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101 (or maybe just 3) Ways to Improve Your Writing

101 (or maybe just 3) Ways to Improve Your Writing

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101 (or maybe just 3) Ways to Improve Your Writing

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  1. 101 (or maybe just 3) Ways to Improve Your Writing Perry Cumbie and Tracy Constantine for the Teaching-Learning Center Tuesday, November 14, 2006

  2. A matter of style . . . Grammarphobes, fear not! This session will cover three simple strategies -- and none of them involves a semicolon -- for strengthening any kind of writing. Bring along a pen or pencil, or work at a computer for easier revision.

  3. Getting started Compose a brief paragraph in which you recommend a specific co-worker for the Excellence in Support Services Award or the Excellence in Teaching Award. -or- Compose a brief paragraph in which you recommend a specific student for employment, for transferring to a four-year college/university, or for a scholarship award.

  4. Step 1 – Eliminate I/you Circle all of the first-person personal pronouns (I, we, my, our) and second-person pronouns (you). Rework those sentences to eliminate the circled pronouns.

  5. Step 1 – Eliminate I/you Why? • “Hedge” statements like “in my opinion,”“I think,” or “my feeling is” suggest a lack of confidence. • First-person pronouns shift the focus from the subject to the writer. • Second-person pronouns speak directly to the reader, sometimes inappropriately.

  6. Step 1 – Eliminate I/you Example (before) In my opinion, Jack is one of the best students I have ever had the pleasure of teaching. You just don’t see a hard-working student like him every day. (after) In addition to achieving exceptional grades, Jack demonstrates an uncommon work ethic.

  7. Step 2 – Replace Verbs “to be” Circle all forms of the verb “to be,” including is, are, was, were, am. Count how many you circled! Strive to eliminate half of your circled verbs by replacing them with action verbs.

  8. Step 2 – Replace Verbs “to be” Why? • Verbs “to be” show no action or motion; they are static. • They sometimes indicate the use of passive voice, a weak and indirect alternative to active voice.

  9. Step 2 – Replace Verbs “to be” Example (before) Andre Agassi is a tennis player.

  10. Step 2 – Replace Verbs “to be” Example (before) Andre Agassi is a tennis player.

  11. Step 2 – Replace Verbs “to be” Example (after) Andre Agassi plays tennis.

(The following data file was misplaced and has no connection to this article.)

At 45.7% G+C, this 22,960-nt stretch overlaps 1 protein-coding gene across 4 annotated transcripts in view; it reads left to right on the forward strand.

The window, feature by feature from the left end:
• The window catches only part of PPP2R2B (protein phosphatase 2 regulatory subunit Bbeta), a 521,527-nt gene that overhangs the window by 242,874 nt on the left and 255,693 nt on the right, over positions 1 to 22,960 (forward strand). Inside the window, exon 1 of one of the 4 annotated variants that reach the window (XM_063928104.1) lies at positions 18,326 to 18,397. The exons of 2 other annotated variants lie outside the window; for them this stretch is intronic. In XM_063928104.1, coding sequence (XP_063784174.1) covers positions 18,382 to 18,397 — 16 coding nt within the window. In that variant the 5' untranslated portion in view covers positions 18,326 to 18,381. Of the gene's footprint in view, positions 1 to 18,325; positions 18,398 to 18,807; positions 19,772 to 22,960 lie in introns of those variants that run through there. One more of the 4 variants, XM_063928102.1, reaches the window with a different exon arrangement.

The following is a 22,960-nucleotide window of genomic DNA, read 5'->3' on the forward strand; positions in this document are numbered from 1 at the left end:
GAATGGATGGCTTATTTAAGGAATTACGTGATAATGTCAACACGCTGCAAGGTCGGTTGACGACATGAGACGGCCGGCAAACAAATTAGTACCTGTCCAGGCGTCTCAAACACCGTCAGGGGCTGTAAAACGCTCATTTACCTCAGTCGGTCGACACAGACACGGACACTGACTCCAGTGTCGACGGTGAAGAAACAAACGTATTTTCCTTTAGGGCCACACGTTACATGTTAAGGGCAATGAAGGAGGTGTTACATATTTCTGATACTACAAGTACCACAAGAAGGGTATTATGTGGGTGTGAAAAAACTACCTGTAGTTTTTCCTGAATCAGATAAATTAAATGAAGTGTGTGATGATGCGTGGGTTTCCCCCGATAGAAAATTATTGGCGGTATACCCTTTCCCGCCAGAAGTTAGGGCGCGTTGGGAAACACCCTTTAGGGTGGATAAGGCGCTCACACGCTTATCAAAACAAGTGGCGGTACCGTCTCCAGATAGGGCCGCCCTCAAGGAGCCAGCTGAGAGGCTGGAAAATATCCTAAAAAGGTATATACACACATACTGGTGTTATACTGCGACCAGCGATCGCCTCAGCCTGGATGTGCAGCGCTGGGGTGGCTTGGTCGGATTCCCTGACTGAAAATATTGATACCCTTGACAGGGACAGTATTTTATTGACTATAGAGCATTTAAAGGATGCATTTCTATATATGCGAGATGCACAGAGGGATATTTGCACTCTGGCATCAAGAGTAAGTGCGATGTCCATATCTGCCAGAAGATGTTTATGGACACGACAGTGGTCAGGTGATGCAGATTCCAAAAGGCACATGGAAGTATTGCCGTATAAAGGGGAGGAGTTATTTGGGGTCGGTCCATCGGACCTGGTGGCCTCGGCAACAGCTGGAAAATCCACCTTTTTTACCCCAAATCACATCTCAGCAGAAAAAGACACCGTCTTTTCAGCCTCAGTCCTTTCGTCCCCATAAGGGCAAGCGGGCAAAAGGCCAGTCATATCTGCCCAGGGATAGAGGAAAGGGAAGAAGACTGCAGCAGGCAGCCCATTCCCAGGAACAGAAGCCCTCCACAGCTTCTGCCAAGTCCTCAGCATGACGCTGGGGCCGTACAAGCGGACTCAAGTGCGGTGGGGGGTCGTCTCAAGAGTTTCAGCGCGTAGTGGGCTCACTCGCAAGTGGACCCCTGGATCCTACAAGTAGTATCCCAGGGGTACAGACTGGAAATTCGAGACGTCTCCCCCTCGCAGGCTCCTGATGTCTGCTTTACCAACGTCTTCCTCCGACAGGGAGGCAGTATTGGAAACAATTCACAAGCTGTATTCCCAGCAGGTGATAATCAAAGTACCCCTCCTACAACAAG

12. Step 2 – Replace Verbs “to be” Example (after) Andre Agassi returns balls that others only watch go by them.

  13. Step 2 – Replace Verbs “to be” Example (after) Andre Agassi returns balls that others only watch go by them.

  14. Step 2 – Replace Verbs “to be” Example (before) "Mistakes were made."

  15. Step 2 – Replace Verbs “to be” Example (after) “________ (fill in the blank) made a mistake.”

  16. Step 3 – “Show! Don’t Tell” Identify vague words, like “wonderful,”“good,”“things,”“nice,”“super,”“great,”“bad,”“very,” and “really.” Identify imageless and/or ambiguous descriptions. Replace those words with specific, concrete words to create clarity.

  17. Step 3 – “Show! Don’t Tell” Remember grade school? Teacher: “Tell the class what you did last summer.”

  18. Step 3 – “Show! Don’t Tell” Remember grade school? Teacher: “Tell the class what you did last summer.” Student: “I went to the beach and collected interesting things.”

  19. Step 3 – “Show! Don’t Tell” Remember grade school? Teacher: “Tell the class what you did last summer.” Student:

  20. Step 3 – “Show! Don’t Tell” Example (before) She’s a really good typist. (after) She types 300 errorless words per minute.

  21. Step 3 – “Show! Don’t Tell” Use RENNS to “Show”: Reasons Examples Names Numbers Sensory Images

  22. Step 3 – “Show. Don’t tell.” Why? • “A picture paints a thousand words.” Using descriptive language helps you to communicate more accurately what you are thinking in your head. • Readers have different standards and experiences. Words like “great” or “nice” do not take into account different perceptions.

  23. Step 3 – “Show. Don’t tell.” Example (before) Miguel is a great boss.

  24. Step 3 – “Show. Don’t tell.” Example (after) Miguel’s department wins annual recognition for its productivity, but he earns greater recognition from his employees for running efficient meetings, sending regular birthday cards, and taking time to write personal notes of appreciation for work well done.

  25. Summary Strengthen your writing by 1. Eliminating I/you, 2. Replacing verbs “to be” with action verbs, and 3. Using RENNS to show instead of tell.